"The decision taken by the CITES Standing Committee followed a strict process ensuring that there were no deviations from the comprehensive pre-conditions that the international community has set," said Klaus Toepfer, the Executive Director of UNEP, which administers the CITES secretariat.
"Like others, I'm concerned that this sensitive issue is handled properly and in an open and transparent manner," continued Toepfer. "If it is, then we have taken an important step forward in preventing the re-emergence of the illegal trade in elephant ivory. Once again, the pivotal role of the CITES Convention has clearly been demonstrated. I commend the responsible approach taken by the Standing Committee which has made this judgement on the basis of thorough investigation and available information," he said.
The CITES Standing Committee, meeting in Geneva from 8 to 12 February, agreed that the conditions set for an experimental and limited trade in ivory had been met in the case of two of the three intended exporters and in the case of the recipient Japan, and therefore the sale could proceed. As a result, Namibia and Zimbabwe may ship 13.8 tonnes and 20 tonnes, respectively, of their ivory stocks to Japan on or after 18 March 1999. Botswana, the other African country that also wants to sell its ivory, was found not to have satisfied one important condition and will be subject to a further inspection mission by the CITES Secretariat's verification team before any final decision is made.
The Geneva meeting agreed on the procedures for halting the ivory trade if there is evidence of increased poaching or of non-compliance with the conditions.
The Standing Committee's actions are a follow-up to the June 1997 decision at the tenth meeting of the Conference of the Parties to CITES, held in Harare, Zimbabwe, to permit some highly controlled exports of elephant ivory for the first time since 1989. By a large majority, governments agreed to transfer the elephant populations of Botswana, Namibia, and Zimbabwe from Appendix I (which completely bans commercial trade) to Appendix II (which allows international trade that is strictly managed).
At the same time, governments were concerned that this decision should not have an adverse impact on the elephant's conservation status. The Standing Committee, therefore, endorsed a monitoring system related to elephant populations and illegal killing in Africa and Asia and agreed mechanisms to ensure its implementation. In addition, they agreed that a comprehensive and rigorous set of verification and control procedures be put into place before any trade could resume.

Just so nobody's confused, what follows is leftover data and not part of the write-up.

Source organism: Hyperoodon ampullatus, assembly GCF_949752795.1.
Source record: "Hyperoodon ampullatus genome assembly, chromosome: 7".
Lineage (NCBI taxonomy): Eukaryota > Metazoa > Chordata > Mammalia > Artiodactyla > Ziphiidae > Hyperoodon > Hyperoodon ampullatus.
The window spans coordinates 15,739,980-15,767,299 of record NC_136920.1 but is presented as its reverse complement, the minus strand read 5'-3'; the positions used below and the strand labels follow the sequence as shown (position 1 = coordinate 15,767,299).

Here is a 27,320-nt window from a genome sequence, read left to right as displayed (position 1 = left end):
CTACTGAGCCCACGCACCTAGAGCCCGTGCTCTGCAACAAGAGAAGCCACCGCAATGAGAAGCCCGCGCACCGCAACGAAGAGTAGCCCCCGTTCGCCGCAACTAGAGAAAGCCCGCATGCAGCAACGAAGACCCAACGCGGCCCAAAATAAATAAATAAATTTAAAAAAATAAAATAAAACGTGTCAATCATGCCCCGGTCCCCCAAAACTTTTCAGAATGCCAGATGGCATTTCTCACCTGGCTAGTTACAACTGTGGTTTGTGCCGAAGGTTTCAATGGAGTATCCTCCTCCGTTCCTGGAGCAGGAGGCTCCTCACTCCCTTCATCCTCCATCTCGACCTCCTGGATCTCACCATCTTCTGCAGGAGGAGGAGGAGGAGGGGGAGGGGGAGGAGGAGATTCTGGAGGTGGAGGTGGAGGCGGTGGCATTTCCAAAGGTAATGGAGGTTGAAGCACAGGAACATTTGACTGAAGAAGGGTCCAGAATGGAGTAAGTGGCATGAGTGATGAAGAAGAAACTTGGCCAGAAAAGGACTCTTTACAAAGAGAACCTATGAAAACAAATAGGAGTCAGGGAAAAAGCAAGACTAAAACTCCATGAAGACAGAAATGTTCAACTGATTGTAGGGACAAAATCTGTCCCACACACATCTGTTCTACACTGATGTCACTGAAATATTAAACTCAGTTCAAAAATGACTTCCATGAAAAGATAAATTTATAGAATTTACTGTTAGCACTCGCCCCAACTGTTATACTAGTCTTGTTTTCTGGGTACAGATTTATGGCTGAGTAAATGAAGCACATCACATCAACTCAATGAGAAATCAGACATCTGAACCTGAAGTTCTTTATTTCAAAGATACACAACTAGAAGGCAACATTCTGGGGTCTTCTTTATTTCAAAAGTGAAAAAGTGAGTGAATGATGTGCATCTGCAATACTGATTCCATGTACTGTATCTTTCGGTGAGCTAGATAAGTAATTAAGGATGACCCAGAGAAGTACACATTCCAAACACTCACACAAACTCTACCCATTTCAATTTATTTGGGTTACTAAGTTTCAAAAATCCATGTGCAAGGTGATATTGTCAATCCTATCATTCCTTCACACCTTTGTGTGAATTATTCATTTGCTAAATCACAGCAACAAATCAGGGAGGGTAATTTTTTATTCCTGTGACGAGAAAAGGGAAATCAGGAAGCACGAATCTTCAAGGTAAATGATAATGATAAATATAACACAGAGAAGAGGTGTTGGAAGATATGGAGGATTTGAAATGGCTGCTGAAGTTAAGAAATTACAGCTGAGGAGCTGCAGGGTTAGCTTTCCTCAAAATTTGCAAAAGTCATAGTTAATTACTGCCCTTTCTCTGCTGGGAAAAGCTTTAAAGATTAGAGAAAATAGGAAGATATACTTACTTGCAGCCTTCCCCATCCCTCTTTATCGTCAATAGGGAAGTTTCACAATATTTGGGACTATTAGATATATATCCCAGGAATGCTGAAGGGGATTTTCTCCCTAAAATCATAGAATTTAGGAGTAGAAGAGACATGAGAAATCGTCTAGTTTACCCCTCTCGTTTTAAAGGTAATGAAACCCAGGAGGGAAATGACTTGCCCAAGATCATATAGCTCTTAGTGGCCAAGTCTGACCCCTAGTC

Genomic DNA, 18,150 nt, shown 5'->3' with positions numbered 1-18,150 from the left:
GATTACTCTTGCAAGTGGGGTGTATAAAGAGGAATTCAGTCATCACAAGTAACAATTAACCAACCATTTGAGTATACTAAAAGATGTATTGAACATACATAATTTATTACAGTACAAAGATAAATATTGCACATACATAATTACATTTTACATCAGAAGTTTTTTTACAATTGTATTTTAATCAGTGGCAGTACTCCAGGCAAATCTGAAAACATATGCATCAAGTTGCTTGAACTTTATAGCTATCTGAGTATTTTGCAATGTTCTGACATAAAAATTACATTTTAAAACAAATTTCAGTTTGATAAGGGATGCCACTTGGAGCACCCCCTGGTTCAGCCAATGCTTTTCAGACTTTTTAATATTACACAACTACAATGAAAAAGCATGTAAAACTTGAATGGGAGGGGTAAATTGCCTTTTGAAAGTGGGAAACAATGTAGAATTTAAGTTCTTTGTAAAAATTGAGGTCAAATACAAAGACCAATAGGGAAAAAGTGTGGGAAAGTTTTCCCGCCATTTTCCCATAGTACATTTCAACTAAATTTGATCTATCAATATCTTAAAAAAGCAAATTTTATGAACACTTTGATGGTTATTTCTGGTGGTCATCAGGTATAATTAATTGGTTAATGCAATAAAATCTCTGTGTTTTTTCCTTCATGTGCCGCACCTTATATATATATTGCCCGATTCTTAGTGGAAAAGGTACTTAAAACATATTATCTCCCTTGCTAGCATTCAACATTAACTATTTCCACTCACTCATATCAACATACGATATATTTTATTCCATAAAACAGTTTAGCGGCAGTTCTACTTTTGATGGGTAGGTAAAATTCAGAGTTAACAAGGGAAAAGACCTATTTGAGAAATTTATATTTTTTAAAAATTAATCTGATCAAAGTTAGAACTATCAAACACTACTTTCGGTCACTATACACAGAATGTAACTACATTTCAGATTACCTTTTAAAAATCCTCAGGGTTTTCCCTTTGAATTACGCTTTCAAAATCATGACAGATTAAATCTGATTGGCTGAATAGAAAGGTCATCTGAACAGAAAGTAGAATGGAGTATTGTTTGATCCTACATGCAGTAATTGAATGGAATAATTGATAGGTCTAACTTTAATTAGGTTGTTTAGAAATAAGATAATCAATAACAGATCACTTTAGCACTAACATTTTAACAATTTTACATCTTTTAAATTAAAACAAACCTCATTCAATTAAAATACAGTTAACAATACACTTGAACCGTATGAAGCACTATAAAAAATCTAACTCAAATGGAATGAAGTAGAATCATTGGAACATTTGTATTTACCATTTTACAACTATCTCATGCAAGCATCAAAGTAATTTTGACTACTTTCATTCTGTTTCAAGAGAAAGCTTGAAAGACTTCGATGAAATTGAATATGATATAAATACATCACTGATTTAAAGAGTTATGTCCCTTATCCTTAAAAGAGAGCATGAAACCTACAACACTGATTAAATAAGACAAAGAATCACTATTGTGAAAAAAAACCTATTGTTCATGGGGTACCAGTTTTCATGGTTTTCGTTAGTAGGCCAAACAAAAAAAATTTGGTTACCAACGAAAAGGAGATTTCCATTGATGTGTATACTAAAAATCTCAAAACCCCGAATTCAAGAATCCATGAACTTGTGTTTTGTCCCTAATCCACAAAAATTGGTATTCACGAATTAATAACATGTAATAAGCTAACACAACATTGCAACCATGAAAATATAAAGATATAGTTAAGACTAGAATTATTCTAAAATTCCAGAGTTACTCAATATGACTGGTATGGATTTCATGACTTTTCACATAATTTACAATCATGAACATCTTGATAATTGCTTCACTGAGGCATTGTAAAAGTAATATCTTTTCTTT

These conditions include: improving enforcement and control measures at the national level; establishing mechanisms to re-invest the trade revenue into elephant conservation; putting a range of safeguards in place; agreeing to an international system for reporting and monitoring legal and illegal trade and the illegal killing of elephants; and adopting a mechanism for halting trade and retransferring one or more of the elephant populations to Appendex I if necessary. The Standing Committee of CITES is charged with ensuring that these conditions are met.
Earlier this month, Toepfer appointed Mr. Willem Wouter Wijnstekers of The Netherlands as the new Secretary-General of CITES.
For further information please contact:
Tore J. Brevik,
UNEP Spokesman in Nairobi on
tel. (+254-2) 623292, fax: 623692,
UNEP Press Officer on
tel. (254-2) 623084,
the CITES Secretariat,
15, Chemin des Anemones,
tel. (+41-22) 9799139/40, fax: 797 3417,
Note to Editors
When a species becomes endangered through habitat destruction, pollution, trade and other forces, this failure of human stewardship of the earth's natural resources must be corrected. CITES is one important mechanism for doing this. It allows governments to either strictly regulate international trade in threatened species of plants and animals via an Appendix II listing or to ban all international commercial trade in species threatened with extinction via inclusion in Appendix I.
As the impact of trade and other forces on populations of a wildlife species increases or decreases, it can be added to the CITES appendices, removed from them, or shifted from one appendix to another. These decisions are based on the best biological information available and an analysis of how different types of protection can affect specific populations.
A species from I to II does not mean that protection for this species has been "downgraded". Rather, it is a sign of success because that species's numbers have grown to the point where trade may be possible. In addition, by allowing a species to be commercially traded at sustainable levels, Appendix II status can actually improve protection by giving local people a greater stake in the species's survival. It can also attract greater international financial and practical support from the international community for improving national enforcement and conservation measures.
UNEP News Release 1999/16